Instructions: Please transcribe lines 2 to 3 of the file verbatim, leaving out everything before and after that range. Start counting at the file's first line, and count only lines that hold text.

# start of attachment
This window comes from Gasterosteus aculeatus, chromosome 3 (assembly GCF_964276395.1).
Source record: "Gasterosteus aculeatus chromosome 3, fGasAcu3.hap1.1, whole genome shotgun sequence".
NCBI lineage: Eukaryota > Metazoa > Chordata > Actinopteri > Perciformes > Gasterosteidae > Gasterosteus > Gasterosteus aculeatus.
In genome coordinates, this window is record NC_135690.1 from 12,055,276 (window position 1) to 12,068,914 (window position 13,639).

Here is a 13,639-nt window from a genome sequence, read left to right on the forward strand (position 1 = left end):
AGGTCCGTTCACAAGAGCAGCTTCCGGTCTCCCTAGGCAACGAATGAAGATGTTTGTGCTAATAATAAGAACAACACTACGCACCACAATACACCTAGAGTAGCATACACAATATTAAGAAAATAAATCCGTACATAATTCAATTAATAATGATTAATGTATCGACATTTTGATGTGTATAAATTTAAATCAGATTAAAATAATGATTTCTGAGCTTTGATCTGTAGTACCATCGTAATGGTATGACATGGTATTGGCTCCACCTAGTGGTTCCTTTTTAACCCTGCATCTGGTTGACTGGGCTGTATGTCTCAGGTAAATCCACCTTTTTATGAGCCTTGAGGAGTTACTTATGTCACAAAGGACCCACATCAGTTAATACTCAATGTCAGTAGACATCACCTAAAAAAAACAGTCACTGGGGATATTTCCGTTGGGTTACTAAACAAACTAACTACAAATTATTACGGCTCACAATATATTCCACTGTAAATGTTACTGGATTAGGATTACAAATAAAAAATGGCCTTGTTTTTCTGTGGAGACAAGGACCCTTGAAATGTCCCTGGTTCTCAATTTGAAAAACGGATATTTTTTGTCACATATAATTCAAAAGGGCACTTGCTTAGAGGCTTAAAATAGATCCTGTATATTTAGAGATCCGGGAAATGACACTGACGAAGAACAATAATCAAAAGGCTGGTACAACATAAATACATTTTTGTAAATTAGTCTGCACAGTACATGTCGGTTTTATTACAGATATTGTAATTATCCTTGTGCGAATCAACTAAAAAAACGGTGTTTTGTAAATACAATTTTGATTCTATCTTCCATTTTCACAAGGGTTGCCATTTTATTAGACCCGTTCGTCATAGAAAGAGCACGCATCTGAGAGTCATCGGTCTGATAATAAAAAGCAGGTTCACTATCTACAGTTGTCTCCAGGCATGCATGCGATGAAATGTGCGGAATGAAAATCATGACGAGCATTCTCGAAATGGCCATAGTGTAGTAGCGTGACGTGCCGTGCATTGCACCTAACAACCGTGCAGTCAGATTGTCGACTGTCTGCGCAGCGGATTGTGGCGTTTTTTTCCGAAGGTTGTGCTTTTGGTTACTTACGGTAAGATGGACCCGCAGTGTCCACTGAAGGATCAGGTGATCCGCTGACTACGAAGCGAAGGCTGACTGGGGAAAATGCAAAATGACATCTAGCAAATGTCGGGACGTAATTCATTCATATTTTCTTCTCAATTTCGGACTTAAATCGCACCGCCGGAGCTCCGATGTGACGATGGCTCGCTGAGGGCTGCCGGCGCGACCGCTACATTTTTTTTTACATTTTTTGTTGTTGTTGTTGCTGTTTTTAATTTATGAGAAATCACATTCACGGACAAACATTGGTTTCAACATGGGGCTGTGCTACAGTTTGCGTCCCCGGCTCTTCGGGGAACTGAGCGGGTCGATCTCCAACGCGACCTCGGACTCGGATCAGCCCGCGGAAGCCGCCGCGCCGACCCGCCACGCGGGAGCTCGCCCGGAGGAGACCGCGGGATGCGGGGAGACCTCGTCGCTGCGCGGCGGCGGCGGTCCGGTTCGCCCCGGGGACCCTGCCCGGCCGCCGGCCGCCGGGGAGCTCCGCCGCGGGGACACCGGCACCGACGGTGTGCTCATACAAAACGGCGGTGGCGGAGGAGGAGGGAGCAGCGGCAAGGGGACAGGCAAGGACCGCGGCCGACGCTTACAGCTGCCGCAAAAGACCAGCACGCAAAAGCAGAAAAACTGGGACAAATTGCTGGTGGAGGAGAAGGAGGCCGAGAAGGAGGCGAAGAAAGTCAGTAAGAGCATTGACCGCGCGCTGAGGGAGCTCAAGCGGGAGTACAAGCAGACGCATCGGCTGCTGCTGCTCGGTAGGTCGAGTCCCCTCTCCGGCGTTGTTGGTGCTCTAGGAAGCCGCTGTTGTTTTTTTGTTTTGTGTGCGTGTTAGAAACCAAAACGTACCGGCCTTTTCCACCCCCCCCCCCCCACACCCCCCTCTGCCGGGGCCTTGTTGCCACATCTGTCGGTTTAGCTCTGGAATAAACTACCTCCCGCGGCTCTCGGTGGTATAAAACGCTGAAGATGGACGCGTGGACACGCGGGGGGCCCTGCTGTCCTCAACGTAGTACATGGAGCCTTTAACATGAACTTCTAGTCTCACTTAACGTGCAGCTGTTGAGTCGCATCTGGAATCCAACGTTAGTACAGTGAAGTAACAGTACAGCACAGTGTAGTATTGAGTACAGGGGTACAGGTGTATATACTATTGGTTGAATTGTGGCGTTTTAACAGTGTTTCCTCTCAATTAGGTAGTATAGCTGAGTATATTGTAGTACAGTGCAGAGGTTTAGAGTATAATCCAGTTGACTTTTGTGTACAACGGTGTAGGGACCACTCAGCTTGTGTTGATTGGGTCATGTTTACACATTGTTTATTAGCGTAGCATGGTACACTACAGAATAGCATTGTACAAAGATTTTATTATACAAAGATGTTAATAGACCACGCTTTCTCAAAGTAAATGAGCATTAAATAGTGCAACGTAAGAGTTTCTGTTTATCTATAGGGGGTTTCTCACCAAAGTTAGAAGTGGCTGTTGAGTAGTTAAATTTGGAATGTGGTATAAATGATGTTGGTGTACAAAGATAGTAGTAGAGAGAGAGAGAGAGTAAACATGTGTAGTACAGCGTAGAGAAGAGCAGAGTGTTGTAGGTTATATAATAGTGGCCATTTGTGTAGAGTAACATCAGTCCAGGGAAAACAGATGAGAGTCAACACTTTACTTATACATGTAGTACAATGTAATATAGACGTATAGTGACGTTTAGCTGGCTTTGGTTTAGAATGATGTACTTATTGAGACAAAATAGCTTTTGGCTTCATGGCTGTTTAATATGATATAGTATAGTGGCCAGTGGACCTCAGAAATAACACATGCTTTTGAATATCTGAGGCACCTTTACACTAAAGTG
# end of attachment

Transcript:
Source record: "Gasterosteus aculeatus chromosome 3, fGasAcu3.hap1.1, whole genome shotgun sequence".
NCBI lineage: Eukaryota > Metazoa > Chordata > Actinopteri > Perciformes > Gasterosteidae > Gasterosteus > Gasterosteus aculeatus.